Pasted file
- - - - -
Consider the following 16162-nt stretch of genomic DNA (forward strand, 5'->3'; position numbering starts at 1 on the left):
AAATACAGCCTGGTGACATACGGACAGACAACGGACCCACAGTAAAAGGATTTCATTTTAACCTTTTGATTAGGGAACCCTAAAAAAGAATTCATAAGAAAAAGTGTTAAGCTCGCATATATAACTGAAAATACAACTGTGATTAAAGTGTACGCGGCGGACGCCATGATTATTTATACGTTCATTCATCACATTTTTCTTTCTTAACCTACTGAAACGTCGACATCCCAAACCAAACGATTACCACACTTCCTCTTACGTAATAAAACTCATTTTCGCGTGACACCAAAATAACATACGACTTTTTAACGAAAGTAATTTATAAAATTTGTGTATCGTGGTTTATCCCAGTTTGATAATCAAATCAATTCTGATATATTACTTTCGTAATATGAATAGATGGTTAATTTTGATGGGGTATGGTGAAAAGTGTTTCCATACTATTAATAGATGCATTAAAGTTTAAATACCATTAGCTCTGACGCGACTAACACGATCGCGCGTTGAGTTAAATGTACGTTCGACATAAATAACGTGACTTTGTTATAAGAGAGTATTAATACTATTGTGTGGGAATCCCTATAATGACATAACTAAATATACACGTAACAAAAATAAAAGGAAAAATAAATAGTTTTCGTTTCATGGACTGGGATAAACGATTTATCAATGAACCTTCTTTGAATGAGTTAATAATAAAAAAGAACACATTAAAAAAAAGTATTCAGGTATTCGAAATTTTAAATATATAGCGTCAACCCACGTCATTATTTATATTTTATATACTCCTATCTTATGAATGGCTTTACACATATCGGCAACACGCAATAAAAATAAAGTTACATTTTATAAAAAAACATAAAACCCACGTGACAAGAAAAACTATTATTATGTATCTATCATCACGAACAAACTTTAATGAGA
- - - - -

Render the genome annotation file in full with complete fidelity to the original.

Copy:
Consider the following 16162-nt stretch of genomic DNA (forward strand, 5'->3'; position numbering starts at 1 on the left):
AAATACAGCCTGGTGACATACGGACAGACAACGGACCCACAGTAAAAGGATTTCATTTTAACCTTTTGATTAGGGAACCCTAAAAAAGAATTCATAAGAAAAAGTGTTAAGCTCGCATATATAACTGAAAATACAACTGTGATTAAAGTGTACGCGGCGGACGCCATGATTATTTATACGTTCATTCATCACATTTTTCTTTCTTAACCTACTGAAACGTCGACATCCCAAACCAAACGATTACCACACTTCCTCTTACGTAATAAAACTCATTTTCGCGTGACACCAAAATAACATACGACTTTTTAACGAAAGTAATTTATAAAATTTGTGTATCGTGGTTTATCCCAGTTTGATAATCAAATCAATTCTGATATATTACTTTCGTAATATGAATAGATGGTTAATTTTGATGGGGTATGGTGAAAAGTGTTTCCATACTATTAATAGATGCATTAAAGTTTAAATACCATTAGCTCTGACGCGACTAACACGATCGCGCGTTGAGTTAAATGTACGTTCGACATAAATAACGTGACTTTGTTATAAGAGAGTATTAATACTATTGTGTGGGAATCCCTATAATGACATAACTAAATATACACGTAACAAAAATAAAAGGAAAAATAAATAGTTTTCGTTTCATGGACTGGGATAAACGATTTATCAATGAACCTTCTTTGAATGAGTTAATAATAAAAAAGAACACATTAAAAAAAAGTATTCAGGTATTCGAAATTTTAAATATATAGCGTCAACCCACGTCATTATTTATATTTTATATACTCCTATCTTATGAATGGCTTTACACATATCGGCAACACGCAATAAAAATAAAGTTACATTTTATAAAAAAACATAAAACCCACGTGACAAGAAAAACTATTATTATGTATCTATCATCACGAACAAACTTTAATGAGA